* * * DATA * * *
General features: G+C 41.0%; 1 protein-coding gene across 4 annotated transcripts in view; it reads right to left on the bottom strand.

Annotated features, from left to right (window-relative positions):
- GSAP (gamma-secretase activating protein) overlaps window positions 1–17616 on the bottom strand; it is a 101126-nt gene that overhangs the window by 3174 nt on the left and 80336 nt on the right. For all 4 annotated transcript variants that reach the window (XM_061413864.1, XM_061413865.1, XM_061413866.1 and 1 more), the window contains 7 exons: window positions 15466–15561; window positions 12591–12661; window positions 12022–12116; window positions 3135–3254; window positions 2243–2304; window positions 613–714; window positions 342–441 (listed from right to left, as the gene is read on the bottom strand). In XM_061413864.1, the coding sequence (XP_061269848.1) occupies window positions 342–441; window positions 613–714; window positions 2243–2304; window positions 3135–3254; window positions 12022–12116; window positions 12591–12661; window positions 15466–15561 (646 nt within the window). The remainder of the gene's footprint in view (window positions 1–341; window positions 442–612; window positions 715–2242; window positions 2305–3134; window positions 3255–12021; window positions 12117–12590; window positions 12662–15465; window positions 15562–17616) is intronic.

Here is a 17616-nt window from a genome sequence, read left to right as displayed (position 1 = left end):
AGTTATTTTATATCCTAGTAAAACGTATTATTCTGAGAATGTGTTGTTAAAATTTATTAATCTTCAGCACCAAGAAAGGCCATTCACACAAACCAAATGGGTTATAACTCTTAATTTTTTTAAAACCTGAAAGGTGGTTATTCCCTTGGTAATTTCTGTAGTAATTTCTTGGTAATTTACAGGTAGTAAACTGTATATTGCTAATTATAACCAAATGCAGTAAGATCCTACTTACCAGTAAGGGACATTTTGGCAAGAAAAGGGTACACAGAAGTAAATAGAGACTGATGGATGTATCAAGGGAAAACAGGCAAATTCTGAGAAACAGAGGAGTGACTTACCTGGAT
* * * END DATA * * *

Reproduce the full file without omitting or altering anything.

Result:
General features: G+C 41.0%; 1 protein-coding gene across 4 annotated transcripts in view; it reads right to left on the bottom strand.

Annotated features, from left to right (window-relative positions):
- GSAP (gamma-secretase activating protein) overlaps window positions 1–17616 on the bottom strand; it is a 101126-nt gene that overhangs the window by 3174 nt on the left and 80336 nt on the right. For all 4 annotated transcript variants that reach the window (XM_061413864.1, XM_061413865.1, XM_061413866.1 and 1 more), the window contains 7 exons: window positions 15466–15561; window positions 12591–12661; window positions 12022–12116; window positions 3135–3254; window positions 2243–2304; window positions 613–714; window positions 342–441 (listed from right to left, as the gene is read on the bottom strand). In XM_061413864.1, the coding sequence (XP_061269848.1) occupies window positions 342–441; window positions 613–714; window positions 2243–2304; window positions 3135–3254; window positions 12022–12116; window positions 12591–12661; window positions 15466–15561 (646 nt within the window). The remainder of the gene's footprint in view (window positions 1–341; window positions 442–612; window positions 715–2242; window positions 2305–3134; window positions 3255–12021; window positions 12117–12590; window positions 12662–15465; window positions 15562–17616) is intronic.

Here is a 17616-nt window from a genome sequence, read left to right as displayed (position 1 = left end):
AGTTATTTTATATCCTAGTAAAACGTATTATTCTGAGAATGTGTTGTTAAAATTTATTAATCTTCAGCACCAAGAAAGGCCATTCACACAAACCAAATGGGTTATAACTCTTAATTTTTTTAAAACCTGAAAGGTGGTTATTCCCTTGGTAATTTCTGTAGTAATTTCTTGGTAATTTACAGGTAGTAAACTGTATATTGCTAATTATAACCAAATGCAGTAAGATCCTACTTACCAGTAAGGGACATTTTGGCAAGAAAAGGGTACACAGAAGTAAATAGAGACTGATGGATGTATCAAGGGAAAACAGGCAAATTCTGAGAAACAGAGGAGTGACTTACCTGGAT